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Course 2016-2017 a.y.

20523 - LEADERSHIP AND POWER


CLMG - M - IM - MM - AFC - CLEFIN-FINANCE - CLELI - ACME - DES-ESS - EMIT - GIO
Department of Management and Technology

Course taught in English


Go to class group/s: 31

CLMG (6 credits - I sem. - OP  |  SECS-P/10) - M (6 credits - I sem. - OP  |  SECS-P/10) - IM (6 credits - I sem. - OP  |  SECS-P/10) - MM (6 credits - I sem. - OP  |  SECS-P/10) - AFC (6 credits - I sem. - OP  |  SECS-P/10) - CLEFIN-FINANCE (6 credits - I sem. - OP  |  SECS-P/10) - CLELI (6 credits - I sem. - OP  |  SECS-P/10) - ACME (6 credits - I sem. - OP  |  SECS-P/10) - DES-ESS (6 credits - I sem. - OP  |  12 credits SECS-P/10) - EMIT (6 credits - I sem. - OP  |  SECS-P/10) - GIO (6 credits - I sem. - OP  |  SECS-P/10)
Course Director:
CELIA MOORE

Classes: 31 (I sem.)
Instructors:
Class 31: CELIA MOORE


Course Objectives
Leadership models of the last century have been products of top-down, bureaucratic paradigms. These models are extremely effective for an economy premised on physical production but are not well-suited for a more knowledge-oriented economy. Surely, the context is changing but so are the people.
Today’s students encounter a world that demands a new level of intellectual sophistication, intercultural literacy, and social engagement from college graduates. They face technological revolution, pressing societal problems, and unparalleled opportunities. This course postulates that leadership is not self-serving, but is a responsibility of everyone in an effort to positively impact the communities within which we belong. Thus, it becomes increasingly important to understand the emerging trend in theory and practice of leadership of the 21st century.
In this course, students are expected to :
  • Understand a variety of recent leadership theories, models, paradigms, and approaches.
  • Explore their leadership and/or followership identities, develop an expanded awareness of diversity and social change.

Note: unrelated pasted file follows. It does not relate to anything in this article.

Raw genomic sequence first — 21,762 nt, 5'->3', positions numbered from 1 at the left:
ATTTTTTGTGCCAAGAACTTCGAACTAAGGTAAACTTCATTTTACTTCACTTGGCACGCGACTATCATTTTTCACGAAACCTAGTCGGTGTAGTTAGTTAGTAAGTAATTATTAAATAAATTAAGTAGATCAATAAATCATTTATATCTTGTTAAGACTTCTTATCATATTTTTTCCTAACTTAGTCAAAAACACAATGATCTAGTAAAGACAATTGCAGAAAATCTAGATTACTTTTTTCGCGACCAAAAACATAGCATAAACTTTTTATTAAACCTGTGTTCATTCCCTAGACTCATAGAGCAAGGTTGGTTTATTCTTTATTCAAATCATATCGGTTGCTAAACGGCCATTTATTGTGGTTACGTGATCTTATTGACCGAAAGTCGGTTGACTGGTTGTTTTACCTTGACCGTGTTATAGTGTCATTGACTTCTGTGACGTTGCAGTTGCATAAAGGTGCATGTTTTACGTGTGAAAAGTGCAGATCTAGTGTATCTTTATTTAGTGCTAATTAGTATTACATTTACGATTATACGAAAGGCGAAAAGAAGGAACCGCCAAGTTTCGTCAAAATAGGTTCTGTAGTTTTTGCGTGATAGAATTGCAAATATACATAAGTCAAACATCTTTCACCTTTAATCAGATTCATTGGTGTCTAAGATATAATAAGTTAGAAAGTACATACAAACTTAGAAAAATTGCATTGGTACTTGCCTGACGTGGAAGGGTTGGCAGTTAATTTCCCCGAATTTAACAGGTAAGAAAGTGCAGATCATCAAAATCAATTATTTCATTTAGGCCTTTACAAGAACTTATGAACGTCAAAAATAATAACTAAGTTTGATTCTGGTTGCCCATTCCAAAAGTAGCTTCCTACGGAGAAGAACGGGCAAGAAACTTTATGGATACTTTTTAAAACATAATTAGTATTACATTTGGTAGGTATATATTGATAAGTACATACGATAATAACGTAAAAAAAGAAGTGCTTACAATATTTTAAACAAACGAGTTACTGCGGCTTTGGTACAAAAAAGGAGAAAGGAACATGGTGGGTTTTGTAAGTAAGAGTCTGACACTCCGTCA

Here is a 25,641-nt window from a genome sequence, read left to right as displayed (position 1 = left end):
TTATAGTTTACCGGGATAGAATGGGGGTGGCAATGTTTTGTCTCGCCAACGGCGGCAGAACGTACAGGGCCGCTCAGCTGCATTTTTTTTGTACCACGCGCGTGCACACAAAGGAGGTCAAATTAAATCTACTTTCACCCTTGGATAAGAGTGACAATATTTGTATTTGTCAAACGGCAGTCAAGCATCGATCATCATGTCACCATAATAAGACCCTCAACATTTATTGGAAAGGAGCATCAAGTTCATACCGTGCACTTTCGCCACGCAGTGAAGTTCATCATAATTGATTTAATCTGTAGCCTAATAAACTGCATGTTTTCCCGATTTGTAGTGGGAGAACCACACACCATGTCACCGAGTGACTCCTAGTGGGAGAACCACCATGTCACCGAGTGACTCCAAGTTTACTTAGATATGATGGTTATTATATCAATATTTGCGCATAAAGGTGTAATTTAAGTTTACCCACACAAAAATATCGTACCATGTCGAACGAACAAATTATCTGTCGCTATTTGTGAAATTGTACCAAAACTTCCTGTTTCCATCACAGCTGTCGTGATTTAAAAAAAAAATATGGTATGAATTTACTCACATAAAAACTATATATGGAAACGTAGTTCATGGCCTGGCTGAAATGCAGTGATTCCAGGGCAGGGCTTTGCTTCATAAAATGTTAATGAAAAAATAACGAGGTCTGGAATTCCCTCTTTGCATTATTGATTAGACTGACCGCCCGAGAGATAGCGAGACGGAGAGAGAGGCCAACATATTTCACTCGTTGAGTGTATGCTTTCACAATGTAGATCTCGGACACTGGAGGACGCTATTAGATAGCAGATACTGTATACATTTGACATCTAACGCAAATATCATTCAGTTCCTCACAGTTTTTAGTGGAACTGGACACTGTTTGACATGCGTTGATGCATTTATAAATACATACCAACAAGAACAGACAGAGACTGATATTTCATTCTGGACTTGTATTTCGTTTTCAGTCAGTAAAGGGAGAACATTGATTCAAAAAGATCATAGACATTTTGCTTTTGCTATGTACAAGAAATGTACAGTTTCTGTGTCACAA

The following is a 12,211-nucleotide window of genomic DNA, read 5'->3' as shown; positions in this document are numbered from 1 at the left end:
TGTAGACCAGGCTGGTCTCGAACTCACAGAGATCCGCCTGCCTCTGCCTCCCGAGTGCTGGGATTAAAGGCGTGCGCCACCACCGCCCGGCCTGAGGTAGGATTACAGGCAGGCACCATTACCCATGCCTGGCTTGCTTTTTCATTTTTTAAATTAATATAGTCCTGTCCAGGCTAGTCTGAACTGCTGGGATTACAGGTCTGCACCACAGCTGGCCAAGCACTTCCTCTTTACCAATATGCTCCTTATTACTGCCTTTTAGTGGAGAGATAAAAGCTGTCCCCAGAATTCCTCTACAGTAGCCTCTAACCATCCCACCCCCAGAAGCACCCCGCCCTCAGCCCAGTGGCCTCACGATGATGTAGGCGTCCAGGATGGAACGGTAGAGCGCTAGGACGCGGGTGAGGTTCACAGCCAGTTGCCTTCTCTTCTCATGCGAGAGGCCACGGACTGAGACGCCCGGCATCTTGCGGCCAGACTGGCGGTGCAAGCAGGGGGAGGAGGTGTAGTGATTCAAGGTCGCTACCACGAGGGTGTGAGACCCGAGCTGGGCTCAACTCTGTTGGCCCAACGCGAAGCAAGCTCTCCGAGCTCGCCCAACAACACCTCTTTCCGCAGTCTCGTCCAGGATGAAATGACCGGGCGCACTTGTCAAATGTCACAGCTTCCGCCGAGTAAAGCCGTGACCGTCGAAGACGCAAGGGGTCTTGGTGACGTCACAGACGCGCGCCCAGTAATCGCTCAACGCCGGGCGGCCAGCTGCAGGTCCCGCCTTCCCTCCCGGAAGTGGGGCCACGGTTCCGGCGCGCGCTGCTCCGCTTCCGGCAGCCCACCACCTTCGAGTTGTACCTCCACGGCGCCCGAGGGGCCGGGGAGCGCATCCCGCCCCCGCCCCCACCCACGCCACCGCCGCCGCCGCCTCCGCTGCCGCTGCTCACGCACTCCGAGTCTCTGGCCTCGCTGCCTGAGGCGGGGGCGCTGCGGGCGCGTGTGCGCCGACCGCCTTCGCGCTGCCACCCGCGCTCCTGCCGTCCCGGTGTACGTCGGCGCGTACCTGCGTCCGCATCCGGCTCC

• Understand the complex underlying mechanisms of leader-follower relationships.
  • Examine leadership from a holistic, inclusive, sustainable, and ethical perspective
  • Integrate theoretical leadership perspectives through applied and researched writing assignments.

Course Content Summary
  • Introduction: What is leadership?
  • Historical views on leaders and leadership.
  • The romance of leaders and leadership.
  • The overlooked role of followers (e.g., upward influence, shared leadership).
  • Power as the underlying mechanism of leadership.
  • Gaining power (e.g., 12 bases of power; characteristics of power holders).
  • Maintaining power (e.g., exogenous and endogenous factors).
  • Using power (e.g., influencing tactics, persuasion, social influence, downward influence: conformity, obedience).
  • Losing power (e.g., exogenous and endogenous factors).
  • Consequences of power (e.g., positive vs. negative outcomes).
  • Ethics in Leadership.
  • What are the ethical issues facing leaders (e.g., moral disengagement, moral licensing, moral values).
  • Fairness in Leadership.
  • Leader humility vs. leader narcissism.

Detailed Description of Assessment Methods
For attending students:
No final exam. Cumulative assessment (CA) constitutes 100% of the final grade, consisting of:
  • Mid-Course Surveys 10 %
  • In-Class Participation 30 %
  • Case Analyses 20 %
  • Individual paper 40 %
For non attending students:
Cumulative assessment of non-attending students constitutes 100% of the final grade, consisting of a final exam. The exam will include only multiple-choice questions.

Textbooks
For attending and non-attending students:
  • D. Day, J. Antonakis, The Nature of Leadership,Sage Publications, Thousand Oaks, 2012, 2nd ed.
  • J. Pfeffer, Managing with Power, Cambridge, MA, Harvard University Press, 1992.
  • R.B. Cialdini, Influence: Science and Practice, Allyn and Bacon, 2001, 4th ed.
Last change 21/03/2016 12:31